A Tale of Two

A topical and popular theme for this year’s Fringe – mental health – is explored and fleshed out in this beautiful, bittersweet tale of two childhood friends that battle to fight one of the pair’s inner demons. Whilst the execution wasn’t perfect in this dance and musical performance, there were plenty of standout moments that made up for it in this fragile and touching portrayal of the chaotic impact of mental illness.

This poignant and bittersweet tale truly encapsulates the devastating consequences of mental health problems on a friendship and how fragile, lost and lonely it can make someone feel.

A Tale of Two is an original work from Oliver Wood and performed by the Central Hall Musical Society from York. It is a trip down memory lane for two childhood friends; they see each other, years after they’ve lost touch, and reminisce on their carefree childhood days playing games and letting their imaginations run wild. The performance opens with a number about the vivid imaginary games they played when they were younger. The two younger friends (George Doughty and Megan Davies) play together and talk about different worlds and realities they could explore. The original score is beautiful, capturing the playfulness and innocence of childhood, but unfortunately the two voices don't seem to blend well together, which meant the show opened on a weak note. However, as the musical progressed, there were definitely stronger performances – particularly from the male cast members.

As we explore their friendship, we are introduced to our male character’s mental illness and depression which whisks him away from his happy childhood and provides a barrier to his friendship with the female character. His mental health problems are personified by three darker characters, (Sam Gilliatt, Rachel Higgs, Tara Geraghty) whose movements and vocals effectively portrayed the menacing effects of mental health problems. The three moved with power, strength and control and helped to recover the show from a shaky start.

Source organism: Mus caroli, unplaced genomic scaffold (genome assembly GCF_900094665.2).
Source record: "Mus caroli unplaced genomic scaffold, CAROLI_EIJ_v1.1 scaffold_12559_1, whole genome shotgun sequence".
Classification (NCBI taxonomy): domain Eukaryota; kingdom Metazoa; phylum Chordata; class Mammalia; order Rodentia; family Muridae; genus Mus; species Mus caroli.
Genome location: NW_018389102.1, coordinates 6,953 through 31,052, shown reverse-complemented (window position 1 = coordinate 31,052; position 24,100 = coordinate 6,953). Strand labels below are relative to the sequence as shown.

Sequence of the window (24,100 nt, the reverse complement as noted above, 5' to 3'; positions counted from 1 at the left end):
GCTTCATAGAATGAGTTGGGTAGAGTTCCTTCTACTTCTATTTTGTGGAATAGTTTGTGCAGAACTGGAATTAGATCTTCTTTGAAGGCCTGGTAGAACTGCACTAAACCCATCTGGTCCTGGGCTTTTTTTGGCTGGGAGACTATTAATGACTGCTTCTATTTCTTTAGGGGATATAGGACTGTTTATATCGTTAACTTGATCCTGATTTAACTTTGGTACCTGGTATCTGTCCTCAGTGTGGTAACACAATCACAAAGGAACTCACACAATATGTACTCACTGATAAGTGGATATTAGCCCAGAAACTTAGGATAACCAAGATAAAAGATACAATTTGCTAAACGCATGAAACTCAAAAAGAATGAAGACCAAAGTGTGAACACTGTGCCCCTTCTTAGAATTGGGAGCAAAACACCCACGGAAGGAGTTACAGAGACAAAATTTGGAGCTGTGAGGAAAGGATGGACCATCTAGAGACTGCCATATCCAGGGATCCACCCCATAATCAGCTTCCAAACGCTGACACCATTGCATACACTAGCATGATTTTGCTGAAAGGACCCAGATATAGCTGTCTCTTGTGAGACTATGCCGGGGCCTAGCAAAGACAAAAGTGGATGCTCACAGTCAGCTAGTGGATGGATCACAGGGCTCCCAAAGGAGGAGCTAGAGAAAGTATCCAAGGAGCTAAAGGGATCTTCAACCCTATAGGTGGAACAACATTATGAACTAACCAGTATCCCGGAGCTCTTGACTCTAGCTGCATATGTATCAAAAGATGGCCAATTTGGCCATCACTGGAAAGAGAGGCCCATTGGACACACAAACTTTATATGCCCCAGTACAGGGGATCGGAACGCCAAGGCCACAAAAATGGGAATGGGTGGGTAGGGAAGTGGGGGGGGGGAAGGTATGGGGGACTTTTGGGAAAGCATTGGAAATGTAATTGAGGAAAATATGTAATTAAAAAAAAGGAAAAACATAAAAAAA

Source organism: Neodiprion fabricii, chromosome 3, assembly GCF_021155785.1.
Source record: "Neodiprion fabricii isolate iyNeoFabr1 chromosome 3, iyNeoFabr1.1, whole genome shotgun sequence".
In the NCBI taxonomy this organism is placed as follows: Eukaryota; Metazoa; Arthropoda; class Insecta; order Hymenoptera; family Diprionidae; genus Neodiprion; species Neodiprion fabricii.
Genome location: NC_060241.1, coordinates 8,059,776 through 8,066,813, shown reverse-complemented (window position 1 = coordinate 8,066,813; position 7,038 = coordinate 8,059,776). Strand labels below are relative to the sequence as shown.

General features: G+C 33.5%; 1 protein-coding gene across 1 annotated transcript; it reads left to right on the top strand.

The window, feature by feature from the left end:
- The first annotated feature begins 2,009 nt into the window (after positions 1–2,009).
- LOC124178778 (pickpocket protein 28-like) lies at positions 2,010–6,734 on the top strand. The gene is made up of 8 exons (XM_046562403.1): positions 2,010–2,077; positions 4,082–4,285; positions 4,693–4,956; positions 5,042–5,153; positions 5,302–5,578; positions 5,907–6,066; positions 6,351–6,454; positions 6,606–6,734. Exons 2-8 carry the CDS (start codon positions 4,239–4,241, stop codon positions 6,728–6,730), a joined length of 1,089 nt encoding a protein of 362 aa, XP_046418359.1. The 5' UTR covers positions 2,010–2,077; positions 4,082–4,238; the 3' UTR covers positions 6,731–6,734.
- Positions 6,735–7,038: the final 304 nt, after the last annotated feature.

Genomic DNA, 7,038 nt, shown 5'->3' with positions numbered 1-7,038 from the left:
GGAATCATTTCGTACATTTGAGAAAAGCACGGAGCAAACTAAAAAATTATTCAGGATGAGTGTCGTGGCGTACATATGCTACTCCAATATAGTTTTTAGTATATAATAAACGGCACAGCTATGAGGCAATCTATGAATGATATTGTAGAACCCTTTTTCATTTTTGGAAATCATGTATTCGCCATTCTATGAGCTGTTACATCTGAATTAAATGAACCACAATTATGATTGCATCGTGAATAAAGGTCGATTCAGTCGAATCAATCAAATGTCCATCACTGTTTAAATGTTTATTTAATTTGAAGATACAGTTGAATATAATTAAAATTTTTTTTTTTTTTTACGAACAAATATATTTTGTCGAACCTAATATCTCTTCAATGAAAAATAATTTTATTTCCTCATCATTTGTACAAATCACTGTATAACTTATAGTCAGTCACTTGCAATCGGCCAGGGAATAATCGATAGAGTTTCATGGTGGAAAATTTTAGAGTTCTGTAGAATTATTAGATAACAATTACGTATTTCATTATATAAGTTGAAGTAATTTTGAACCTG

These depressive characters follow our male lead into his older life, but are more controlled than before; we see how our two friends, older and wiser, are able to look back on their childhood with a mixture of regret, sadness and understanding. The two older characters (Ben Kawalec and Emma Wright) have a lot more chemistry than our younger duo, and their opening duet is the stand-out number in the whole performance. Some of Wright’s notes are out-right spell-binding, and the pair’s vocals blended harmoniously and I felt a real sense of longing and connection between the two.

The choreography and movement throughout was sweet, creative and captured everything perfectly - from imaginary sword fights and pirate ships to how crushing and suffocating depression can be. At times, the execution wasn’t quite perfect and the dancing seemed a bit messy or out of sync, but overall the energy in the performance was good and the quality of all three key aspects in a musical – dancing, acting and singing – was consistently great. The music was provided by a sole talented pianist, Matthew Spalding. This simple accompaniment was perfect for the mood and theme of the production.

This poignant and bittersweet tale truly encapsulates the devastating consequences of mental health problems on a friendship and how fragile, lost and lonely it can make someone feel. This original musical is a beautiful glimpse into a darker reality for so many individuals and will stay with you well after its end.  

Reviews by Sarah Virgo

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The Blurb

Imagination, adventure and heartache intertwine to tell a beautiful story of childhood friendship. Brought to life by original music and dance, this charming and intimate piece is perfect for all ages.